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Copyright 2008 IEEE.

Paper presented at IEEE PES 2008 T&D Chicago meeting, Apr. 21 24, 2008
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A Synthetic Test Circuit for Current Switching

Tests of HVDC Circuit Breakers
Baoliang Sheng, Senior Member, IEEE

Abstract High voltage direct current (HVDC) circuit
breaker current switching test in a test laboratory is difficult due
to the limited test power installation. Reproduction of test
stresses by means of direct testing confronts huge investment.
Synthetic testing, as an alternative method, could amplify the test
power more than ten times with a relative low cost. A synthetic
test circuit based on the most used parallel current injection
method was developed for the current switching test of HVDC
circuit breakers. This synthetic test circuit could reproduce the
current and voltage stresses equal to or greater than those could
meet in service.
Index terms HVDC circuit breakers, load current
switching, synthetic test circuit, testing

HVDC circuit breakers are used in the HVDC transmission
lines to reroute the direct current (DC) current during
reconfiguration of the main circuit and to help extinguish fault
current while system fault occurs. In multi-terminal systems
the HVDC circuit breakers give the operational circuit
changes with an uninterrupted power flow or rapid restoration
of the power flow following a fault.
Typical switching current and voltage for a metallic return
transfer breaker, which normally has a high request than other
breakers such as ground return transfer switch, neutral bus
switch and neutral bus grounding switch, are around 4kA and
70kV for 500kV DC transmission system [5].
To verify the switching performance of a DC circuit
breaker it could be ideally using a practical power supply or
similar system in the test laboratory when a type test is
Theoretically it is possible for a laboratory to build up a test
circuit representative of the grid with all station equipment
installed. This test method is defined as direct test. This
method is preferred when both the test current and voltage are
low. At high current and high voltage ratings, this method,
however, is not feasible due to the huge power installation
needed in the test laboratory. For testing of a HVDC circuit
breaker this method is neither an economical nor a very
practical solution.
To test the HV DC circuit breakers a synthetic testing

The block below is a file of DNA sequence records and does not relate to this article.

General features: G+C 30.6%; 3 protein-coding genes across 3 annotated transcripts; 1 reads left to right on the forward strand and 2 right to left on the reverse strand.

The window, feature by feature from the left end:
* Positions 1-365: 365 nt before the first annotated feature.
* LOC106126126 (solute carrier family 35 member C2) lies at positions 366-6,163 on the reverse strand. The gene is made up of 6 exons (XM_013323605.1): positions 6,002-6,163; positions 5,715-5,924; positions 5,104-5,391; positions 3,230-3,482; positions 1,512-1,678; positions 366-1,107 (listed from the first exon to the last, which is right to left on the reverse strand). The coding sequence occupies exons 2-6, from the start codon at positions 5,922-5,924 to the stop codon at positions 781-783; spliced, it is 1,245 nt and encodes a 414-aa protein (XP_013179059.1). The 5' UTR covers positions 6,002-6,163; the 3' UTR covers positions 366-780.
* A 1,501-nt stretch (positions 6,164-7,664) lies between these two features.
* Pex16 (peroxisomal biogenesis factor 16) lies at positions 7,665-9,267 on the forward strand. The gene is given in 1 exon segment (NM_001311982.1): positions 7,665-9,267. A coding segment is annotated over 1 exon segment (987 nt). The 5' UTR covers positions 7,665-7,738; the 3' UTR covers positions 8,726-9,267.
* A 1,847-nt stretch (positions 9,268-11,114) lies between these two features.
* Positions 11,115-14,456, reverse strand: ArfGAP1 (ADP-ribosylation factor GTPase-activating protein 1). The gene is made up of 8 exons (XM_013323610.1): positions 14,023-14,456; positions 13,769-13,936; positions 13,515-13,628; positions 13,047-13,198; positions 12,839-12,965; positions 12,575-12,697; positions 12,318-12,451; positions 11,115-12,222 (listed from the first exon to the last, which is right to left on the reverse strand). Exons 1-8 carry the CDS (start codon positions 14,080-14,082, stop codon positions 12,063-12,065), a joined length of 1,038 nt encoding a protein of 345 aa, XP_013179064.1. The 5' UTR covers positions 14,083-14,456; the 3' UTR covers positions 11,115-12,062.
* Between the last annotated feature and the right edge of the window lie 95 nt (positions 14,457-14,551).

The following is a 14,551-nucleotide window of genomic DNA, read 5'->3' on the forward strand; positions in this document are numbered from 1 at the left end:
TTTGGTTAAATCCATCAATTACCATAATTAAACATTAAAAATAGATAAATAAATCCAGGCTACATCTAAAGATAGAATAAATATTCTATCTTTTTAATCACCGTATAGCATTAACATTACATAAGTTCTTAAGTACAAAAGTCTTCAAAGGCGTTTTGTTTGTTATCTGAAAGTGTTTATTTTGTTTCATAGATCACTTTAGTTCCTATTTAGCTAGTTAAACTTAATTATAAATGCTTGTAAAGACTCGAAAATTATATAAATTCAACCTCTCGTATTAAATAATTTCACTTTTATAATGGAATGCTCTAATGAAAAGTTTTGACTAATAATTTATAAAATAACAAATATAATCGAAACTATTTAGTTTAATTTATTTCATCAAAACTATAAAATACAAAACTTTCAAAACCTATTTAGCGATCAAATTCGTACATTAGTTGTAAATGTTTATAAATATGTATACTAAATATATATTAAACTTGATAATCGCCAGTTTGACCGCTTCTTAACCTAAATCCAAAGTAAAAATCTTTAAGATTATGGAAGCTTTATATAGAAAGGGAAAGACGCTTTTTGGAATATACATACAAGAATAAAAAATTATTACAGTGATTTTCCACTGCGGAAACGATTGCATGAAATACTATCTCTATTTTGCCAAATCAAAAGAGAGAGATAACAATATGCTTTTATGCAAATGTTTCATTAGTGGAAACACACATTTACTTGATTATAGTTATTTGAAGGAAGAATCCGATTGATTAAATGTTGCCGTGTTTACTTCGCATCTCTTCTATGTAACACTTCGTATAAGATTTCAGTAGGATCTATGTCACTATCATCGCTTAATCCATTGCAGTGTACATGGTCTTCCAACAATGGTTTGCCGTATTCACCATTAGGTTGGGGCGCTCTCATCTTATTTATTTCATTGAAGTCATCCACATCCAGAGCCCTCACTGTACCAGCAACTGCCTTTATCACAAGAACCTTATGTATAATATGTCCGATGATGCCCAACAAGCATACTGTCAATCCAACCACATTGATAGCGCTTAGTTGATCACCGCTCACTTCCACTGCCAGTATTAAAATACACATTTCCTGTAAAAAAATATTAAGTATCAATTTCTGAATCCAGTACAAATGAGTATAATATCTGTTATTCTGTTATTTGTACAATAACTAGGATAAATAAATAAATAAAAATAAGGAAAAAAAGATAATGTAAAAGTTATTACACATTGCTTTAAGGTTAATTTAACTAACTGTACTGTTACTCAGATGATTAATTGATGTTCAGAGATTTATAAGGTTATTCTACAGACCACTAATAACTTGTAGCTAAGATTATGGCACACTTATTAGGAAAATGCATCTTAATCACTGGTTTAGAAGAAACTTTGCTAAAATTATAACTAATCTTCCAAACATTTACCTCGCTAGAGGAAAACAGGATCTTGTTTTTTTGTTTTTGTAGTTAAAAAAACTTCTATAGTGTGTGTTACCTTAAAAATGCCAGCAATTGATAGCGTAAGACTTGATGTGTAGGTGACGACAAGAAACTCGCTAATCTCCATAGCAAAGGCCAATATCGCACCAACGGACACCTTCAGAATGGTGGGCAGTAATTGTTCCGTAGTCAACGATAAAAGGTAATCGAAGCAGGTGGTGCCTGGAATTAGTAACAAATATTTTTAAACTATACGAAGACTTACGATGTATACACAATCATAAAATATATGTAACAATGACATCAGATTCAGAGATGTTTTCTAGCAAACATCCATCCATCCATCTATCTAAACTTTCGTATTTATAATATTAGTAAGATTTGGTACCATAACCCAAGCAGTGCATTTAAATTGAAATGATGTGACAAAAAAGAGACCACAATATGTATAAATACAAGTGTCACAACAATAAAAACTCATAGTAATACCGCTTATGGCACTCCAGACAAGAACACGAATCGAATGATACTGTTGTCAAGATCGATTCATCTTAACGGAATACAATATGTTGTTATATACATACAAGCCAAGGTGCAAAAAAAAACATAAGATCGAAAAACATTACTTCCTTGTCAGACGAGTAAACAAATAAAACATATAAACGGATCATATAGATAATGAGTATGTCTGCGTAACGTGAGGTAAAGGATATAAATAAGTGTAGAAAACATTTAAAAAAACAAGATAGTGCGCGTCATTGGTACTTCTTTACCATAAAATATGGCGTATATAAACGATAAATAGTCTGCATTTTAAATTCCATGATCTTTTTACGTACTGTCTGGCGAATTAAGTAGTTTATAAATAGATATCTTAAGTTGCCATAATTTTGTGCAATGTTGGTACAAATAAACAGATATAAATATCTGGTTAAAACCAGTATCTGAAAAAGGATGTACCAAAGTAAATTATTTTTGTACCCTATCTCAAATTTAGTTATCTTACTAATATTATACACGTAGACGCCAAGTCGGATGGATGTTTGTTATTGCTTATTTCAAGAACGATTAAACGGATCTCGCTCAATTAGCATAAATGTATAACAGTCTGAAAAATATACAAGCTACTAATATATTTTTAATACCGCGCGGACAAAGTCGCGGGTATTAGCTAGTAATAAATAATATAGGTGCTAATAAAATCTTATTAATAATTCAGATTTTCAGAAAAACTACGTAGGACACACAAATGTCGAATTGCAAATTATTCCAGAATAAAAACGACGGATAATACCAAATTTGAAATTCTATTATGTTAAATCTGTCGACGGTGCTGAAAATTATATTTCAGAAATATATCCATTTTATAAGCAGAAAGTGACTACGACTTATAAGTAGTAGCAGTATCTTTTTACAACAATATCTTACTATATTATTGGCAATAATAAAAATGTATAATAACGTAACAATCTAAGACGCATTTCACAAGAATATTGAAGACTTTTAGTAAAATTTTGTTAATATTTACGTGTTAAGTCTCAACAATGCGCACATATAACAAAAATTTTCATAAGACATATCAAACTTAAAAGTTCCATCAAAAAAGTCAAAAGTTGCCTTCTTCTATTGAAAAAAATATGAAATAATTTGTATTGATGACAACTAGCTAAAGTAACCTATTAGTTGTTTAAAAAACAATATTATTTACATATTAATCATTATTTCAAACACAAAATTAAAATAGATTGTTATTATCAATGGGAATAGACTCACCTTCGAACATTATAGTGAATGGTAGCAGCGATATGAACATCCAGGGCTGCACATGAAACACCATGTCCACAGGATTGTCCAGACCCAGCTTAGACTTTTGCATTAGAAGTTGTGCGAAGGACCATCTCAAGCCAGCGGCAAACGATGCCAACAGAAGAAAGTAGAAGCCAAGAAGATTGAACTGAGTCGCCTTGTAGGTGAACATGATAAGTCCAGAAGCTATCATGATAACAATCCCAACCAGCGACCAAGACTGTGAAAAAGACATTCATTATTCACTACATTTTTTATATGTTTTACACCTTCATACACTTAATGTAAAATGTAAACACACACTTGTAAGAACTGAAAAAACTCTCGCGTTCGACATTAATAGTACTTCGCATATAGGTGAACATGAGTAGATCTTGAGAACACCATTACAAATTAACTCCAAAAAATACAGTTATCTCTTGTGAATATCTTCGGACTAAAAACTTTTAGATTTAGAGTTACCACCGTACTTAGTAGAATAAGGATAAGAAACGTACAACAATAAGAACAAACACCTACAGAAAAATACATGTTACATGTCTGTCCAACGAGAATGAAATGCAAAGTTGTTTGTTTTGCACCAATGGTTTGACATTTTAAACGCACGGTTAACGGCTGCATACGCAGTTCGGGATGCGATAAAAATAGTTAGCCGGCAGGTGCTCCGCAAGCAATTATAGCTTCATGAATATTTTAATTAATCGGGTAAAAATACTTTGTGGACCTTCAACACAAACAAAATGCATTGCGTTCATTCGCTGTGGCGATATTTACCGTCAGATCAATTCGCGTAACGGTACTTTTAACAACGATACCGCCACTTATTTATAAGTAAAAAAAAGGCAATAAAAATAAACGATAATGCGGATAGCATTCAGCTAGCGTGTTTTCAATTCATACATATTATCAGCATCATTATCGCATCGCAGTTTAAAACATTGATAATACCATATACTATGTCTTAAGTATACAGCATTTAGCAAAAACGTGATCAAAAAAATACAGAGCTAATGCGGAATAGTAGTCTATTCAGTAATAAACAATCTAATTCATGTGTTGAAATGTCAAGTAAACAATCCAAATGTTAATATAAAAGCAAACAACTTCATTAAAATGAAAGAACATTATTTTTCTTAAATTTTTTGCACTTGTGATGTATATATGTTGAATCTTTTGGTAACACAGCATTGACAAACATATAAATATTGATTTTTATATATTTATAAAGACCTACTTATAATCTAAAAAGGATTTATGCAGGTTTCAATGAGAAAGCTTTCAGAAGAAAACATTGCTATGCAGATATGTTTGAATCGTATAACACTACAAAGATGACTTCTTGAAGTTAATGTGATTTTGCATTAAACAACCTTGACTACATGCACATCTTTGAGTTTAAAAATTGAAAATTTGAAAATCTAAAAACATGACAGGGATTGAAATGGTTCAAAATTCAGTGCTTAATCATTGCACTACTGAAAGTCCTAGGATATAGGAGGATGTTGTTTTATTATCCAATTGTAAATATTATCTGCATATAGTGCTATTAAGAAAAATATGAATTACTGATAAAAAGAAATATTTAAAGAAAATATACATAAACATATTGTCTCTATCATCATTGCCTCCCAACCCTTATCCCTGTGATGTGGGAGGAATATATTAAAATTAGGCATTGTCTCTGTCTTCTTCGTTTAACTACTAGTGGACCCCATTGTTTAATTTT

method has to be developed. In a synthetic test circuit, the test
B.L. Sheng is with ABB AB, HVDC, 77180 Ludvika, Sweden (e-mails:

978-1-4244-1904-3/08/$25.00 2008 IEEE

current and voltage are supplied from two or more power

sources. Due to the fact that current and voltage stress the
circuit breakers at different time intervals, each source
supplies either a high current or a high voltage only.
Several methods have been investigated in the way to
connect the two or more sources together in the synthetic
testing. To minimize the influence caused by transit from one
source to another, especially from the current source to the
voltage source, an overlap of these two sources is preferable.
A synthetic test circuit based on the parallel current
injection method has been successfully developed for test of
HVDC circuit breakers. This paper reports this synthetic test
circuit and the result of full-scale test of a HVDC breaker used
in a r500kV 3000MW HVDC transmission system.
Absence of cyclic moments of current zero in a DC system
makes the DC current switching difficult for arc distinguishes
only at current zero. To create current zeros for a HVDC
breaker is un-separated part in DC current switching [1][2][3].
To use auxiliary circuits, together with a breaker, is the
most used method in direct current switching in HVDC
application. Figure 1 in below illustrates this combination
method of SF6 circuit breaker (CB) and auxiliary circuits in
The auxiliary circuit consists of either a passive circuit or
an active circuit depending on the DC current range [4]. In an